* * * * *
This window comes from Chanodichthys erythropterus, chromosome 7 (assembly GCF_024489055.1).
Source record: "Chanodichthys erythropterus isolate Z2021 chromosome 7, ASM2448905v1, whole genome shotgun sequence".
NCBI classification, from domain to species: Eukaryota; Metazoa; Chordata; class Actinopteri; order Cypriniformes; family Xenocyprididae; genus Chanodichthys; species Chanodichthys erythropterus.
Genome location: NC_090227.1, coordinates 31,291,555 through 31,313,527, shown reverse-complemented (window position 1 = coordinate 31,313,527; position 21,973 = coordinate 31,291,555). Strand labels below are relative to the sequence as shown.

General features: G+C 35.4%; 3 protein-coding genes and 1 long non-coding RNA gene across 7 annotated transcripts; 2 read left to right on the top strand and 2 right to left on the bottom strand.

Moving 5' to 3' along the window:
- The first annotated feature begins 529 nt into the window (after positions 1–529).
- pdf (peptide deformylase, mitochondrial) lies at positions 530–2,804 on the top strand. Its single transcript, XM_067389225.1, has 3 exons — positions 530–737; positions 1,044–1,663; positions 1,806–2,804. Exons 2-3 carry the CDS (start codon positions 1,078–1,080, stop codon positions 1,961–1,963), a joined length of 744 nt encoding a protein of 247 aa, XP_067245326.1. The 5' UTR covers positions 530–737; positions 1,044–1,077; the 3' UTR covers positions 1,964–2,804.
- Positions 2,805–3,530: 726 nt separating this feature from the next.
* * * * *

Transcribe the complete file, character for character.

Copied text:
This window comes from Chanodichthys erythropterus, chromosome 7 (assembly GCF_024489055.1).
Source record: "Chanodichthys erythropterus isolate Z2021 chromosome 7, ASM2448905v1, whole genome shotgun sequence".
NCBI classification, from domain to species: Eukaryota; Metazoa; Chordata; class Actinopteri; order Cypriniformes; family Xenocyprididae; genus Chanodichthys; species Chanodichthys erythropterus.
Genome location: NC_090227.1, coordinates 31,291,555 through 31,313,527, shown reverse-complemented (window position 1 = coordinate 31,313,527; position 21,973 = coordinate 31,291,555). Strand labels below are relative to the sequence as shown.

General features: G+C 35.4%; 3 protein-coding genes and 1 long non-coding RNA gene across 7 annotated transcripts; 2 read left to right on the top strand and 2 right to left on the bottom strand.

Moving 5' to 3' along the window:
- The first annotated feature begins 529 nt into the window (after positions 1–529).
- pdf (peptide deformylase, mitochondrial) lies at positions 530–2,804 on the top strand. Its single transcript, XM_067389225.1, has 3 exons — positions 530–737; positions 1,044–1,663; positions 1,806–2,804. Exons 2-3 carry the CDS (start codon positions 1,078–1,080, stop codon positions 1,961–1,963), a joined length of 744 nt encoding a protein of 247 aa, XP_067245326.1. The 5' UTR covers positions 530–737; positions 1,044–1,077; the 3' UTR covers positions 1,964–2,804.
- Positions 2,805–3,530: 726 nt separating this feature from the next.